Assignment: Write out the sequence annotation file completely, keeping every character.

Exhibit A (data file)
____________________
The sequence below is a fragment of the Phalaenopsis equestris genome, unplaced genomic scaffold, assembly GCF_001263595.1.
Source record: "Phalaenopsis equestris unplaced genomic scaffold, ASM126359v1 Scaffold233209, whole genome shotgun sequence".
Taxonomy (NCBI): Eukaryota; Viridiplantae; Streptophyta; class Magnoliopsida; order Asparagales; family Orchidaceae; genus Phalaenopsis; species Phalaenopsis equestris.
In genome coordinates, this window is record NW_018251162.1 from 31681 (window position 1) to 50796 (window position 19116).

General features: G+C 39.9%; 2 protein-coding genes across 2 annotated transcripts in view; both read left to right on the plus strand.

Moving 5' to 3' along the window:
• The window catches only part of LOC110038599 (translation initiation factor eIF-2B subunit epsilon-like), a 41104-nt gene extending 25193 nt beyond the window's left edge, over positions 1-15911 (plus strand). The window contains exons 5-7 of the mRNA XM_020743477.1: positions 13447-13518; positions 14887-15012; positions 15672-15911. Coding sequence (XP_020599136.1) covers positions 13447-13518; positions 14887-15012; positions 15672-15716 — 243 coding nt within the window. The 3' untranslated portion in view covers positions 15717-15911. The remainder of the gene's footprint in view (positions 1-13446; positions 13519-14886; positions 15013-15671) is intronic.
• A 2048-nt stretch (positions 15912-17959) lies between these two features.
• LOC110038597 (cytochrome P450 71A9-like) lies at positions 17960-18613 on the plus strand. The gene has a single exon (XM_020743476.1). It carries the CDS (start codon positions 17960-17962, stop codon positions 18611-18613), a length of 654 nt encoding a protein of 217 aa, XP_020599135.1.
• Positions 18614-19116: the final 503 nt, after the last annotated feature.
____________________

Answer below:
The sequence below is a fragment of the Phalaenopsis equestris genome, unplaced genomic scaffold, assembly GCF_001263595.1.
Source record: "Phalaenopsis equestris unplaced genomic scaffold, ASM126359v1 Scaffold233209, whole genome shotgun sequence".
Taxonomy (NCBI): Eukaryota; Viridiplantae; Streptophyta; class Magnoliopsida; order Asparagales; family Orchidaceae; genus Phalaenopsis; species Phalaenopsis equestris.
In genome coordinates, this window is record NW_018251162.1 from 31681 (window position 1) to 50796 (window position 19116).

General features: G+C 39.9%; 2 protein-coding genes across 2 annotated transcripts in view; both read left to right on the plus strand.

Moving 5' to 3' along the window:
• The window catches only part of LOC110038599 (translation initiation factor eIF-2B subunit epsilon-like), a 41104-nt gene extending 25193 nt beyond the window's left edge, over positions 1-15911 (plus strand). The window contains exons 5-7 of the mRNA XM_020743477.1: positions 13447-13518; positions 14887-15012; positions 15672-15911. Coding sequence (XP_020599136.1) covers positions 13447-13518; positions 14887-15012; positions 15672-15716 — 243 coding nt within the window. The 3' untranslated portion in view covers positions 15717-15911. The remainder of the gene's footprint in view (positions 1-13446; positions 13519-14886; positions 15013-15671) is intronic.
• A 2048-nt stretch (positions 15912-17959) lies between these two features.
• LOC110038597 (cytochrome P450 71A9-like) lies at positions 17960-18613 on the plus strand. The gene has a single exon (XM_020743476.1). It carries the CDS (start codon positions 17960-17962, stop codon positions 18611-18613), a length of 654 nt encoding a protein of 217 aa, XP_020599135.1.
• Positions 18614-19116: the final 503 nt, after the last annotated feature.